3:30 PM at Pamplona

1. Everyone here has some sort of accent. Most people are foreign, European. Maybe we should start elongating our vowels.

2. A young woman (Italian?) thanks a man (not Italian?) twice her age for lunch, and they saunter off together. At another table near the sidewalk, a man and two women sit. Two of the three are a couple, though it’s hard to tell which.

3. A girl sits with her friend under a red umbrella. She has big frames. A sexagenarian sits across from us, his legs outstretched, his shirt sleeves rolled up, reading a book. He is wearing large, clear plastic frames.

4. Turns out the book he is reading is from the Bernie Gunther thriller series. Weimar Republic, anyone?

5. The ground rumbles below us. The Pamplona Fault is A Thing.

6. Friday: red umbrellas out, open, sunny, outdoor seating. Saturday: red umbrellas absent, sunny, outdoor seating. Sunday: red umbrellas back, tied up, cloudy, no outdoor seating. No clear trends.

7. A pensive man sits by himself. He clutches his knee and orders a salad. Unwinding from a long day? Crap, he sees us staring.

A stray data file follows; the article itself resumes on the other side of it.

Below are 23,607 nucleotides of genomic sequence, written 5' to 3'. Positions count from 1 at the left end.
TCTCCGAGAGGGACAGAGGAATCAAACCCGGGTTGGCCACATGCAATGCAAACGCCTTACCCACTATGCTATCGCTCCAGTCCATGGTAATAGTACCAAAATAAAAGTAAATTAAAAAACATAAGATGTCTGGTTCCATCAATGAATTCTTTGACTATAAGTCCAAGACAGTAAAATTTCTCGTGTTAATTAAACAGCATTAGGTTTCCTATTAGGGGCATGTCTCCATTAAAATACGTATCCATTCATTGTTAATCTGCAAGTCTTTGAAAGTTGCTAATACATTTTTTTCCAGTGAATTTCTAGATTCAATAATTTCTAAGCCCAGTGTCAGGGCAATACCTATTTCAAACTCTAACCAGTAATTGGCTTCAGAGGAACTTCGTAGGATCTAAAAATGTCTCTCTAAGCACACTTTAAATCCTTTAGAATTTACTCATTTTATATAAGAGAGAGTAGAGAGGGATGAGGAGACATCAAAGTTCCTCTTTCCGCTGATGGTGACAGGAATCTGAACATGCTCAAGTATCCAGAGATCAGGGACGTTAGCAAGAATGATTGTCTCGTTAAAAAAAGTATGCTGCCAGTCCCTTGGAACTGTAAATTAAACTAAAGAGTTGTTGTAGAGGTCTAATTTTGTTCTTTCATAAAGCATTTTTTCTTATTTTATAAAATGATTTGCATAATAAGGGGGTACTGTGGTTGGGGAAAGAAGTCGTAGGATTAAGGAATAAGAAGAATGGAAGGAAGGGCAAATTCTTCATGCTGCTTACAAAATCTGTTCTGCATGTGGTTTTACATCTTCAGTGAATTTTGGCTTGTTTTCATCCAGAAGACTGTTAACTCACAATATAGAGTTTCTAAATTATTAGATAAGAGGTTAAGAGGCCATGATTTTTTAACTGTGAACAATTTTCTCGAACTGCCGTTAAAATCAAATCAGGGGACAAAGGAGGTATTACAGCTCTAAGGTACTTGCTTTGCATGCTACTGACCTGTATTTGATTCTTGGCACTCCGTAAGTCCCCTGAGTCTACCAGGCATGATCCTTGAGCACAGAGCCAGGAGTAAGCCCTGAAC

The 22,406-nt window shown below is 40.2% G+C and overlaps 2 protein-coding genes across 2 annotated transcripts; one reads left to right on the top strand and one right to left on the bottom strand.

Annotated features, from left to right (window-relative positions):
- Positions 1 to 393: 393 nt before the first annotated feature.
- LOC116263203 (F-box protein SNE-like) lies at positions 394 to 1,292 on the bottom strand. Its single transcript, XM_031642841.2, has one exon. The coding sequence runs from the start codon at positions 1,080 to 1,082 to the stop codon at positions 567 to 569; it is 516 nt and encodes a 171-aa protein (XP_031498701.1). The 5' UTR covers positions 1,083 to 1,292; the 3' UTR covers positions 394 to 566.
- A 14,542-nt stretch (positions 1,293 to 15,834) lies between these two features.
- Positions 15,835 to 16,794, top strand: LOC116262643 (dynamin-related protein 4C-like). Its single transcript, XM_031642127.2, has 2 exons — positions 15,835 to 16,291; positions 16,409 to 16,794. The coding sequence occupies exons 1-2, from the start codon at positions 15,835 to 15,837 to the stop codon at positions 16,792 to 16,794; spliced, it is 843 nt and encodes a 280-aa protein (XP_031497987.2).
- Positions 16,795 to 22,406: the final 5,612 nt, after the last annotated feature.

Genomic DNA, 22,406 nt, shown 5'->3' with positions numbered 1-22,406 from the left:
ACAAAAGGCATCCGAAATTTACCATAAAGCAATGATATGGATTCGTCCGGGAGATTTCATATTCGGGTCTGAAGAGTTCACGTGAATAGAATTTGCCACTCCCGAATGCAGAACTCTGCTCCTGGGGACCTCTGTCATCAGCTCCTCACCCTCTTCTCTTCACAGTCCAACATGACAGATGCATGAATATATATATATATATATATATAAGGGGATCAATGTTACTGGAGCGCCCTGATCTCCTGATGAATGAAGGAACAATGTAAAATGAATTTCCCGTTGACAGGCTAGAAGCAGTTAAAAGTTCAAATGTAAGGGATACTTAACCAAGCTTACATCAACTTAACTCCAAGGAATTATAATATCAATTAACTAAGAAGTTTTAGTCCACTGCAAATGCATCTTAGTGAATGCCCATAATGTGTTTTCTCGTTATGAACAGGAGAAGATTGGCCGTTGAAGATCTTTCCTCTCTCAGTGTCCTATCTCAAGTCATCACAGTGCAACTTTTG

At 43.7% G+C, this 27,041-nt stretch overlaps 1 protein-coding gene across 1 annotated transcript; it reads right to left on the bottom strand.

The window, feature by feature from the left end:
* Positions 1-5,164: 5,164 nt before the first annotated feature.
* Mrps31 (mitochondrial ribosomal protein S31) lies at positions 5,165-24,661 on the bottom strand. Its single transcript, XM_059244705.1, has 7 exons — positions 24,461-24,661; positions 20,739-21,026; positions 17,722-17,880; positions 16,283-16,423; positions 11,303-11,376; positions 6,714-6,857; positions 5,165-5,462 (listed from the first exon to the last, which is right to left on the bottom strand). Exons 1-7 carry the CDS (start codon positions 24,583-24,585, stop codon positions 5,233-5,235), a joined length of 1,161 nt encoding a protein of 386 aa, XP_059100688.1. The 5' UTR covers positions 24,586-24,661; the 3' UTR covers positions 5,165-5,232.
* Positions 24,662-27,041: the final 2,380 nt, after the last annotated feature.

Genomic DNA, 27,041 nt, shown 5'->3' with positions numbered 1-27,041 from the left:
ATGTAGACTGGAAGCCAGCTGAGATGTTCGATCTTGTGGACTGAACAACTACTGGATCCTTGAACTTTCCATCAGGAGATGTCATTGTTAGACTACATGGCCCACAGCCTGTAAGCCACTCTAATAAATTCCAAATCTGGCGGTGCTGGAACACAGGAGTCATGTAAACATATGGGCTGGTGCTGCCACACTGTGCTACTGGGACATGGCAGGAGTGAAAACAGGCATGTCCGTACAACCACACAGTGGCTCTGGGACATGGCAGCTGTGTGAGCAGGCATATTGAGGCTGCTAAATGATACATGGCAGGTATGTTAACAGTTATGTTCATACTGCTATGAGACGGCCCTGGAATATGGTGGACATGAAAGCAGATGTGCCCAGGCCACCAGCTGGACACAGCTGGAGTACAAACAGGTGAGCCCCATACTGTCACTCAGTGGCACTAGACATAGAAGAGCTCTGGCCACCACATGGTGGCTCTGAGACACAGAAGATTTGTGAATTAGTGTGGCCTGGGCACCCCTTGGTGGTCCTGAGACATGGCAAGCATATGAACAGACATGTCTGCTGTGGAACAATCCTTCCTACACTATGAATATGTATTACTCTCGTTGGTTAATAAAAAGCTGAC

8. Sunday specials: ham, sundried tomato, provolone panini. Beef empanadas and a fruit frappe. We wonder if they eat this in the real Pamplona.

9. We also can’t help but wonder whether you can see inside Adams A when the sun hits the window panes just right.

10. Two members of the Hasty Pudding Theatricals sit, writing, sipping Arnold Palmers. They type out character names: Frankie Doodledandy, Pauly Pocketknife, Amelia Airhead. “Avery femme fatale kind of thing,” says the one wearing a fluorescent pink t-shirt.

11. A lisp marks the fast-paced Spanish of the woman sitting across from us. Her fingers are covered in rings that flash past her face as she gestures animatedly. According to urban legend, the “Castilian lisp” can be traced back to the loyal, lisping subjects of a lisping king.

12. A lanky blond enters the café, peers at the menu, then retreats up the stairs. The monogrammed letters on his violin case—“RZB”—blur as he continues up the street.

13. The tattoo on the waitress’s forearm becomes visible as she brings a couple their check. It’s a two-line poem in Latin by the Roman poet Catullus, she tells us.

14. Two women dressed in all black pick at their salads. One of them smiles and runs her fingers through hair that is slowly transitioning from salt-and-pepper to grey. How is she not melting, we wonder.

15. A student walks by in a white t-shirt and pink Bermuda shorts. His friends, sitting at one of the outdoor tables, call out: “Ethan!” “I have to run,” he hollers back, then smiles. “But not actually run.” “In those shorts?” asks his friend.

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